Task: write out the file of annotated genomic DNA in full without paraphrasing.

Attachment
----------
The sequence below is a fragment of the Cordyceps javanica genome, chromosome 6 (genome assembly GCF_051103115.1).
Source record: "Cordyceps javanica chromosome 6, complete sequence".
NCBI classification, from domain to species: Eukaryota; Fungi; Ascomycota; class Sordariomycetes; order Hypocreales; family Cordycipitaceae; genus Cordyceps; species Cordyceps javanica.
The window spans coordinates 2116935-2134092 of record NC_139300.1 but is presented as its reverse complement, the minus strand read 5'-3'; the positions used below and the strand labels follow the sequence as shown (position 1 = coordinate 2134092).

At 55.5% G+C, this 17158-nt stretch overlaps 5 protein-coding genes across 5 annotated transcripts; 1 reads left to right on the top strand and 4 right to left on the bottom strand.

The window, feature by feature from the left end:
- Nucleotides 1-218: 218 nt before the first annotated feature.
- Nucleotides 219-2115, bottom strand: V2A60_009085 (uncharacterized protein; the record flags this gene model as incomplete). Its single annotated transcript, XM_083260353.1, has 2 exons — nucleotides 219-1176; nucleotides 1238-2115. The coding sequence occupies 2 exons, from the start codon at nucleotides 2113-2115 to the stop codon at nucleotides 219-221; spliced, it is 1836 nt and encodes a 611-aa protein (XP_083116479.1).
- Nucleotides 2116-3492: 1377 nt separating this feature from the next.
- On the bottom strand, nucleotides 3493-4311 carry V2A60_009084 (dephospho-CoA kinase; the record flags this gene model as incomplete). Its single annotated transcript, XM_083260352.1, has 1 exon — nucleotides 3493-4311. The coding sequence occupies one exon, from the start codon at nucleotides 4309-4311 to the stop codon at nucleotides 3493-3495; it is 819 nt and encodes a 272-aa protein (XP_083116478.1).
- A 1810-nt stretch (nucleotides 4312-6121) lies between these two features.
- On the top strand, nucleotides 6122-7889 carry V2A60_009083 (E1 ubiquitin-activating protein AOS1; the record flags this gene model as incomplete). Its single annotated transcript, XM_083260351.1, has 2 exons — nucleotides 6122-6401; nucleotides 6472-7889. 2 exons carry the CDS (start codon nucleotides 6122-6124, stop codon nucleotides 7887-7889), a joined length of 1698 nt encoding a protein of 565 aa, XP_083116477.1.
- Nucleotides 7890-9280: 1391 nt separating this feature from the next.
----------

The sequence below is a fragment of the Cordyceps javanica genome, chromosome 6 (genome assembly GCF_051103115.1).
Source record: "Cordyceps javanica chromosome 6, complete sequence".
NCBI classification, from domain to species: Eukaryota; Fungi; Ascomycota; class Sordariomycetes; order Hypocreales; family Cordycipitaceae; genus Cordyceps; species Cordyceps javanica.
The window spans coordinates 2116935-2134092 of record NC_139300.1 but is presented as its reverse complement, the minus strand read 5'-3'; the positions used below and the strand labels follow the sequence as shown (position 1 = coordinate 2134092).

At 55.5% G+C, this 17158-nt stretch overlaps 5 protein-coding genes across 5 annotated transcripts; 1 reads left to right on the top strand and 4 right to left on the bottom strand.

The window, feature by feature from the left end:
- Nucleotides 1-218: 218 nt before the first annotated feature.
- Nucleotides 219-2115, bottom strand: V2A60_009085 (uncharacterized protein; the record flags this gene model as incomplete). Its single annotated transcript, XM_083260353.1, has 2 exons — nucleotides 219-1176; nucleotides 1238-2115. The coding sequence occupies 2 exons, from the start codon at nucleotides 2113-2115 to the stop codon at nucleotides 219-221; spliced, it is 1836 nt and encodes a 611-aa protein (XP_083116479.1).
- Nucleotides 2116-3492: 1377 nt separating this feature from the next.
- On the bottom strand, nucleotides 3493-4311 carry V2A60_009084 (dephospho-CoA kinase; the record flags this gene model as incomplete). Its single annotated transcript, XM_083260352.1, has 1 exon — nucleotides 3493-4311. The coding sequence occupies one exon, from the start codon at nucleotides 4309-4311 to the stop codon at nucleotides 3493-3495; it is 819 nt and encodes a 272-aa protein (XP_083116478.1).
- A 1810-nt stretch (nucleotides 4312-6121) lies between these two features.
- On the top strand, nucleotides 6122-7889 carry V2A60_009083 (E1 ubiquitin-activating protein AOS1; the record flags this gene model as incomplete). Its single annotated transcript, XM_083260351.1, has 2 exons — nucleotides 6122-6401; nucleotides 6472-7889. 2 exons carry the CDS (start codon nucleotides 6122-6124, stop codon nucleotides 7887-7889), a joined length of 1698 nt encoding a protein of 565 aa, XP_083116477.1.
- Nucleotides 7890-9280: 1391 nt separating this feature from the next.